The development of a research tool by the federal government to meet needs that can and are already being satisfied by insights providers outside of the federal government also presents an unnecessary financial cost to American taxpayers. Besides just the cost and expertise involved in establishing the Ask U.S. Panel, the Census Bureau has not fully considered the immense expertise in data quality, incentive management and delivery, fraud detection, and privacy and permissions management required to successfully maintain this kind of panel. Why should taxpayers fund the creation and complicated maintenance of such a duplicative service?
Finally, according to the original Notice of Federal Funding, the Ask U.S. Panel would be “open to government and other non-profit researchers and policy makers," meaning that the Bureau’s proposed panel would potentially compete directly with private sector insights providers. Since 1955, federal agencies have been charged with avoiding "activities conducted by the Government that provide services or products for its own use which could be procured from private enterprise through ordinary business channels”.  The policy required the head of an agency to make any exception to such restrictions "only where it is clearly demonstrated... that it is not in the public interest to procure such product or service from private enterprise." This policy was reiterated by every Administration following, including in OMB Circular A-76 and other policies specifically requiring competitive sourcing. The Ask U.S. Panel proposal would take the federal government in the wrong direction, insourcing a pre-existing commercial activity.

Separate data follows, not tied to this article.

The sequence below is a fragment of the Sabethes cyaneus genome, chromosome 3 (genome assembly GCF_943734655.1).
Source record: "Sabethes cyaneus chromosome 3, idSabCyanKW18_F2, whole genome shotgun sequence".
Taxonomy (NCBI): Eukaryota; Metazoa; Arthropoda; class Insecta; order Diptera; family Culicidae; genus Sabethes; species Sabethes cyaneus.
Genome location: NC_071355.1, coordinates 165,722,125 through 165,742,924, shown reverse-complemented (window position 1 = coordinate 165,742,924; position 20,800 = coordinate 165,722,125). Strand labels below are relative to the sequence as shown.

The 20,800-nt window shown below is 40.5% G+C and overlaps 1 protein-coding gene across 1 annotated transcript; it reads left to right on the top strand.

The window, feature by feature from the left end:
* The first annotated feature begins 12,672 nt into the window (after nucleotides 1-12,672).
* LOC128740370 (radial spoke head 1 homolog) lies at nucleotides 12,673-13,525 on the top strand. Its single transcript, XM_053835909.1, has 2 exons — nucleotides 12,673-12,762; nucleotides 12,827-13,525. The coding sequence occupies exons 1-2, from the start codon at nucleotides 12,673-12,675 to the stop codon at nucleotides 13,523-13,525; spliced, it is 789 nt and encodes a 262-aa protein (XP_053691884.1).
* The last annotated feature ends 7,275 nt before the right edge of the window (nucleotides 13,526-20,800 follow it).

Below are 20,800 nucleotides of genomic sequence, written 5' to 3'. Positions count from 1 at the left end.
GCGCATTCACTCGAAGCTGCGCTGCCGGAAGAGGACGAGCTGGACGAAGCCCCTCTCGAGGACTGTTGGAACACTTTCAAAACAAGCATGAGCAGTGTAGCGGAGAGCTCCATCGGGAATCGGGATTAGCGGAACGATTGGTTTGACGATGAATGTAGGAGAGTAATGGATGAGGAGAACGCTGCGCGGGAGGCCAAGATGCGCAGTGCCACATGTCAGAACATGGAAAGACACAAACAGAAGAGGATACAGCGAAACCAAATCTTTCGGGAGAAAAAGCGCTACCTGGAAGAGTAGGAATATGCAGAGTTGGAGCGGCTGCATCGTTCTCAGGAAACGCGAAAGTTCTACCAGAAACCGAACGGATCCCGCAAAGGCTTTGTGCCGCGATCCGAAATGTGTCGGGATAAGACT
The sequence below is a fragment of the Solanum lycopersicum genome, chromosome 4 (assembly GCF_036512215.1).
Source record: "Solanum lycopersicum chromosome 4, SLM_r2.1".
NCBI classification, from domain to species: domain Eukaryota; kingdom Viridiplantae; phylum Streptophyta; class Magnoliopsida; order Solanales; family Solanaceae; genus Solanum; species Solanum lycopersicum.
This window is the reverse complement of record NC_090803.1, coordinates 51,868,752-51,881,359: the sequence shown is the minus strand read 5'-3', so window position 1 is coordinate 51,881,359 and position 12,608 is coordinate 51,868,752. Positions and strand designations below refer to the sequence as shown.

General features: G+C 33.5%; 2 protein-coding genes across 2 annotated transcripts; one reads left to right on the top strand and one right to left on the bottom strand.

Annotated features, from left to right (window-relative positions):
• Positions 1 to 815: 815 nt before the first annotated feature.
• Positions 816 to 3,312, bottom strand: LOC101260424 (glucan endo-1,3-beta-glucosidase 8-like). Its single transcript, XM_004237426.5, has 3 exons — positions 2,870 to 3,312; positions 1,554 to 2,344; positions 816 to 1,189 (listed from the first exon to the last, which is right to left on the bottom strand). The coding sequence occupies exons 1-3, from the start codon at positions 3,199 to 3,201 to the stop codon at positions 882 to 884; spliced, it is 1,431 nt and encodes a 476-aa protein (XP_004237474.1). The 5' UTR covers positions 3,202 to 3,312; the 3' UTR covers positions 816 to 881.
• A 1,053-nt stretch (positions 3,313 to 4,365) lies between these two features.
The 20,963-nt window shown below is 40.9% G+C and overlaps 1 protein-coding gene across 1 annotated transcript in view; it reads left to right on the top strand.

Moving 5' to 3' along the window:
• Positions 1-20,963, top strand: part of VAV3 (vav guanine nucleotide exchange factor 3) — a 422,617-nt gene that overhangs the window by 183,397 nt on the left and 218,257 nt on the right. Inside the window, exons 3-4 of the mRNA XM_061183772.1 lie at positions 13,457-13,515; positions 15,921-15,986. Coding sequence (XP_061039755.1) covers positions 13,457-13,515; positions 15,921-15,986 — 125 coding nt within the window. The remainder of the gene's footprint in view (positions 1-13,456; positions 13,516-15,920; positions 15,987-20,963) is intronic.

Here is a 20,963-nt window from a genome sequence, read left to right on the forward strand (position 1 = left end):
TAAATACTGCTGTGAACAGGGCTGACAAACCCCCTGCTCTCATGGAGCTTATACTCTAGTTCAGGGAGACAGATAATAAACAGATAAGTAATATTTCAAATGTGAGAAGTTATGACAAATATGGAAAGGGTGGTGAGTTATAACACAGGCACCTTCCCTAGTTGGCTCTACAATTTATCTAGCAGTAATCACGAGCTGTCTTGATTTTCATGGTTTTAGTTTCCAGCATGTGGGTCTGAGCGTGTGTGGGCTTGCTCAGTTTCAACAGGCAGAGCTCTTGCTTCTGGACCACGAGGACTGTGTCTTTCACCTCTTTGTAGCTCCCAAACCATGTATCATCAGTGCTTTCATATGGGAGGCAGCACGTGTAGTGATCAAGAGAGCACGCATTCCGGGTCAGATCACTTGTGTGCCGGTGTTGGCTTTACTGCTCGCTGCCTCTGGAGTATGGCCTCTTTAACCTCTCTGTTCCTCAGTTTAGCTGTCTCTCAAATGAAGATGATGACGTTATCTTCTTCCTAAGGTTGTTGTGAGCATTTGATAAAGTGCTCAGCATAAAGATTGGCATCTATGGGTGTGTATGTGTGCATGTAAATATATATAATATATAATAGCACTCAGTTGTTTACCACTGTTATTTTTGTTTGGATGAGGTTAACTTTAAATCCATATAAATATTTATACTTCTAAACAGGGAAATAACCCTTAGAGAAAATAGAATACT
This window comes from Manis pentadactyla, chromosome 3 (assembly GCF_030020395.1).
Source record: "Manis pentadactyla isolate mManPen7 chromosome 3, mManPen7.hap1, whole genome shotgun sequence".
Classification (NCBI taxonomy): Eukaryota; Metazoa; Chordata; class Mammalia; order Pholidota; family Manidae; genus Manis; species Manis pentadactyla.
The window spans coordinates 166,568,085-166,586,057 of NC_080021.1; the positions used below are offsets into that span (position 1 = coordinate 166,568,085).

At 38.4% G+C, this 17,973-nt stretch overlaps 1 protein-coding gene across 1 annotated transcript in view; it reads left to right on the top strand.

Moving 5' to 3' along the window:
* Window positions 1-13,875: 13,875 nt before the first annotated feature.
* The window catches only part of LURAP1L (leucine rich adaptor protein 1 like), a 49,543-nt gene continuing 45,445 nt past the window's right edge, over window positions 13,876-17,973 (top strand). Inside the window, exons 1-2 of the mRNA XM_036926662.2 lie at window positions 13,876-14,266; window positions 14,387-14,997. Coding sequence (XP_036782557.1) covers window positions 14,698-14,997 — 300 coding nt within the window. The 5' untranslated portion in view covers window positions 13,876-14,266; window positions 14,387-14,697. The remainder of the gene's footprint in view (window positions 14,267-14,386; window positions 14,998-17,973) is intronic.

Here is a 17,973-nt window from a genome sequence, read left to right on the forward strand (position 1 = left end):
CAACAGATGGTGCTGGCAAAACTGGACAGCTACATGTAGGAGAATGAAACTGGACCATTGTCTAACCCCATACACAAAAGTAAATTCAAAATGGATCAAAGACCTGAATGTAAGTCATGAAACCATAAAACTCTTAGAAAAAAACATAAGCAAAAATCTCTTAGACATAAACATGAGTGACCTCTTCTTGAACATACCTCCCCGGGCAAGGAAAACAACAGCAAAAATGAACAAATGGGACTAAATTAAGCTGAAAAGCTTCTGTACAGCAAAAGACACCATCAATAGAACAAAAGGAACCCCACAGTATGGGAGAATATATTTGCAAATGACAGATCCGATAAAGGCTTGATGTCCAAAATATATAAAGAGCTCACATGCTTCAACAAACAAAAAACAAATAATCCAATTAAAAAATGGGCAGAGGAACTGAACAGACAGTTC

We applaud the Census Bureau for their ongoing innovation and dedication to serve as the leading source of the highest quality and most representative data for the nation's people and economy. However, the Insights Association is gravely concerned about the rationale and need for the Ask U.S. Panel given numerous commercially-viable alternatives. The Census Bureau would be better served using the competitive marketplace of available insights services to acquire pre-existing probability panel data on an as-needed basis, which would reduce public burden and ultimately cost taxpayers less money.
 CENSUS-ADR-ADRM-2020-2006579. U.S. Census Bureau Research and Methodology Directorate Cooperative Agreements. Department of Commerce. Page 10. https://www.grants.gov/web/grants/search-grants.html?keywords=CENSUS-ADR-ADRM-2020-2006579
 Bureau of the Budget Bulletin 55-4. January 15, 1955. https://www.governmentcompetition.org/wp-content/uploads/2018/11/Bureauof_the_Budget_Bulletin_55-4_January_15_1955.pdf